An artistic rendering of 51 Pegasi b. Credit – NASA
Nobody gives awards for the worst planet in the galaxy, and at best it would be a dubious honor. Somewhere out there may be other garden planets like Earth. Even somewhere there may be nearly missed worlds like Mars. And somewhere out there are planets like 51 Pegasi b that, if it hadn’t won the worst planet nod, it would have definitely made it to the medal.
Located about 50 light-years from Earth, 51 Pegasi b is a gas giant like Jupiter, with a mass about 150 times that of Earth, surrounding its host star at a distance of only 7 million km (4.3 million). me.). Orbiting so close, 51 Pegasi b has an estimated surface temperature of 1,000 ° C (1,800 ° F). It is also tidally locked, which means that one side is always facing the solar oven.
But 51 Pegasi b is more than just a ball of superheated gas. In fact, it is one of the most significant planets ever discovered, so important that, in 2019, the astronomers who found it were awarded the Nobel Prize in Physics. Because? Because whatever its flaws, it was the first planet ever discovered outside our solar system orbiting a main sequence star like the sun. With this was born the field of exoplanets.
51 Pegasi b was discovered on October 6, 1995, and 25 years later, the number of exoplanets has grown enormously. According to the most recent count, there are 4,354 known exoplanets, including 712 multi-planet systems, for a total of 3,218 solar systems beyond our own. It is currently believed that virtually every one of the hundreds of trillions of stars in the universe hosts at least one world and many host entire litters. The Earth, which once stood at the center of humanity’s cosmos map, is now known to be an incredibly tiny part of an incredibly vast planetary census.
Astronomers have not directly identified 55 Pegasi b: it is no longer possible to visualize a planet in the glow of its parent star from a distance of 50 light years than it is to see a moth flitting near a lamppost from half a dozen blocks away . Instead, the investigators used the radial velocity method, which consists of observing the slight gravitational wobble that a planet causes in its star as it orbits its orbit. It’s an ingenious method of discovering planets, but it’s slow, as only one star can be observed at a time.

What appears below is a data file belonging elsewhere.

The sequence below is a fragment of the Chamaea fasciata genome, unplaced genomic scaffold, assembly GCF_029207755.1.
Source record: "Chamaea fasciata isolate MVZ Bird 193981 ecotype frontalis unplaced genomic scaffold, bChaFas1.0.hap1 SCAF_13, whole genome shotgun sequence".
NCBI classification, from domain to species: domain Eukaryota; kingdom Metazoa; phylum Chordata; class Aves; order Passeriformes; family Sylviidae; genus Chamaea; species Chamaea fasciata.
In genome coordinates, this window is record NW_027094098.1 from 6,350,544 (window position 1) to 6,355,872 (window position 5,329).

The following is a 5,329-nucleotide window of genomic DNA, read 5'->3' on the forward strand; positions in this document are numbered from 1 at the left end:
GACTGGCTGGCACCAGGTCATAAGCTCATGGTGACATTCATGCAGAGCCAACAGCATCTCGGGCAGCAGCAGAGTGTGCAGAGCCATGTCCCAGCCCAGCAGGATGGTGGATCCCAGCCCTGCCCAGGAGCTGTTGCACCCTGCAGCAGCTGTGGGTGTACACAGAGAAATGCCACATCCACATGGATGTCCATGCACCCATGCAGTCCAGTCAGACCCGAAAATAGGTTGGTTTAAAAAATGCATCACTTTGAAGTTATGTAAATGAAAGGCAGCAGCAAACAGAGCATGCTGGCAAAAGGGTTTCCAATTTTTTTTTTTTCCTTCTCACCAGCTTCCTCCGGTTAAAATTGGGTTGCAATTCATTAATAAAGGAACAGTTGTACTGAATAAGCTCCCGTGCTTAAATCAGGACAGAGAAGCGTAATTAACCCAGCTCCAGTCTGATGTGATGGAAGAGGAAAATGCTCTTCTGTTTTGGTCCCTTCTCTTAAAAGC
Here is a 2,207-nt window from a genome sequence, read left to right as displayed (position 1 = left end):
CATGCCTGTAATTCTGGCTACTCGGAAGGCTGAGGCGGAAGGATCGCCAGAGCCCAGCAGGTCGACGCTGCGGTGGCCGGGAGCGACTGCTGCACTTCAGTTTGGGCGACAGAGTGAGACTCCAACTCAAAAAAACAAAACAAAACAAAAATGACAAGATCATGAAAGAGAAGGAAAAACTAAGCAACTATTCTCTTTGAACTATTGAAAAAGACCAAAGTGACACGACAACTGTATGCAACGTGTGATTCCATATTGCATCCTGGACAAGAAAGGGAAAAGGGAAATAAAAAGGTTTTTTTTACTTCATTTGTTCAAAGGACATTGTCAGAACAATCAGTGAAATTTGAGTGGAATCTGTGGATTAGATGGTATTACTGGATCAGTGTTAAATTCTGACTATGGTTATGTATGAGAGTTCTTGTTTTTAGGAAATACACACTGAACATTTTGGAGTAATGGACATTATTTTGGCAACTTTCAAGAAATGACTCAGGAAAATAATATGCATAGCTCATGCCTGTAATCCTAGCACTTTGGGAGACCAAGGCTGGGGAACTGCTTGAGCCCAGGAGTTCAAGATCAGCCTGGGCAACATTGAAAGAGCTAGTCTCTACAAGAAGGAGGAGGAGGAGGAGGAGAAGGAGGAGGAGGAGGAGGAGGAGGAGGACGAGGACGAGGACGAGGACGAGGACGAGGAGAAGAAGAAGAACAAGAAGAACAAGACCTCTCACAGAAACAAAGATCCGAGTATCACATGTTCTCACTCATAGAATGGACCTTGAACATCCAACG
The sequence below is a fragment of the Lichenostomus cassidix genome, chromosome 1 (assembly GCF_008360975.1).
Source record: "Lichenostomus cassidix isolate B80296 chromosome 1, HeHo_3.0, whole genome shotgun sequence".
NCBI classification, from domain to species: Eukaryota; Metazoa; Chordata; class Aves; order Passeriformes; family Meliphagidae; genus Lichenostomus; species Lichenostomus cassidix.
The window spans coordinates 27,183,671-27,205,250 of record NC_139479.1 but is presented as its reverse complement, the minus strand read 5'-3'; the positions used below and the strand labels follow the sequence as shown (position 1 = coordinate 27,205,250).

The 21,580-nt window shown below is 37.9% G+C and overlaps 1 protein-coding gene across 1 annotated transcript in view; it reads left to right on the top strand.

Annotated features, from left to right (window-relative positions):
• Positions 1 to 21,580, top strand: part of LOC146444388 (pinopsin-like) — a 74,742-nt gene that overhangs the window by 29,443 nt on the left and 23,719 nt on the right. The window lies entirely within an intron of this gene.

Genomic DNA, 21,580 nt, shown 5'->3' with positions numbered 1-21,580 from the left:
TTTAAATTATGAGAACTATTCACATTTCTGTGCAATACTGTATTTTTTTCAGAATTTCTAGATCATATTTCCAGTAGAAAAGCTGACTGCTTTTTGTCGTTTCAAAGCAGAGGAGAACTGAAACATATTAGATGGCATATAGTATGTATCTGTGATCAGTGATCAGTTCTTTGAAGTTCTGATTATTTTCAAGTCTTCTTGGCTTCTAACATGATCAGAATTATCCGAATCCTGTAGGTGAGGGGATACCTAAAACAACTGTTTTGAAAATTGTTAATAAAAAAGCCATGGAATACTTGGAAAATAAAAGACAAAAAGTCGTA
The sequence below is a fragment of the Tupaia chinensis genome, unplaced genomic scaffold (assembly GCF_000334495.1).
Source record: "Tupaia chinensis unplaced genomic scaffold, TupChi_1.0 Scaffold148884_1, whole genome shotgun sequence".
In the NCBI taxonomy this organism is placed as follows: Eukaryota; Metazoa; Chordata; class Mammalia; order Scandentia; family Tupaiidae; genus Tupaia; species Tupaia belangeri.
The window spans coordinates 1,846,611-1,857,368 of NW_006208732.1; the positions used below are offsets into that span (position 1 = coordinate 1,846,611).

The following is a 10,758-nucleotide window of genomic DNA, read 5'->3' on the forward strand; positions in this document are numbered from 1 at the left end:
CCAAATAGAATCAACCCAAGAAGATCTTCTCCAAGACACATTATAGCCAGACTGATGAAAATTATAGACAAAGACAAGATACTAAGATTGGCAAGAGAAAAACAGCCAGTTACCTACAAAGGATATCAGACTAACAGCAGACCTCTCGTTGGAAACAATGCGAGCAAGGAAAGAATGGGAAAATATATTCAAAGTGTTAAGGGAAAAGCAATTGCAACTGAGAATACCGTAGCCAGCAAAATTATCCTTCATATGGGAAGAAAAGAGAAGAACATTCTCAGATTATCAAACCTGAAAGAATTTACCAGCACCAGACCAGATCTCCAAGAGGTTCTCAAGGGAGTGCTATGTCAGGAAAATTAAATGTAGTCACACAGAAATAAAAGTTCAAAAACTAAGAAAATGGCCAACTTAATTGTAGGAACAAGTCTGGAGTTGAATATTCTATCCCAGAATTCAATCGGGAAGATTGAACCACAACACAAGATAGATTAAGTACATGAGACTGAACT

With the 2009 launch of the Kepler Space Telescope, astronomers switched to a technique that could collect entire networks of worlds at once. Known as the transit method, the technique involves looking for the slight dimming of light that occurs when a planet passes through the Earth-facing side of its parent star. The greater the obscuration, the larger the planet’s diameter. The more frequently the darkening occurs, the faster the planet orbits. Both Kepler and its next observatory, the Transiting Exoplanet Survey Satellite (TESS), stare without blinking at entire patches of sky at once, observing thousands of potential transits that astronomers can study.
The transit method had uncovered far more promising worlds than 55 Pegasi b. There is Proxima Centauri b, an Earth-like planet only 4.2 light-years away, which orbits its star in the “Goldilocks zone”, where temperatures are right for water to exist. liquid. There’s Ross 128 b, another Earth-sized world just 11 light-years away, where surface temperatures are estimated to be 23 ° C (73 ° F). There is the Trappist-1 solar system, only 39 light-years away and home to no less than seven Earth-like worlds, at least six of which could orbit in the Goldilocks area.
The 25 years we’ve gone from not knowing other exoplanets to identifying thousands of them (and being certain of trillions more) is long when measured against the length of human life. On the cosmological time scale, it is certainly not a flicker. But in that glimpse, our understanding of our place in the universe was forever transformed. Earth may seem far less special than when it was one of only eight known planets. But it is home to a wiser and humbler species for the knowledge it has acquired.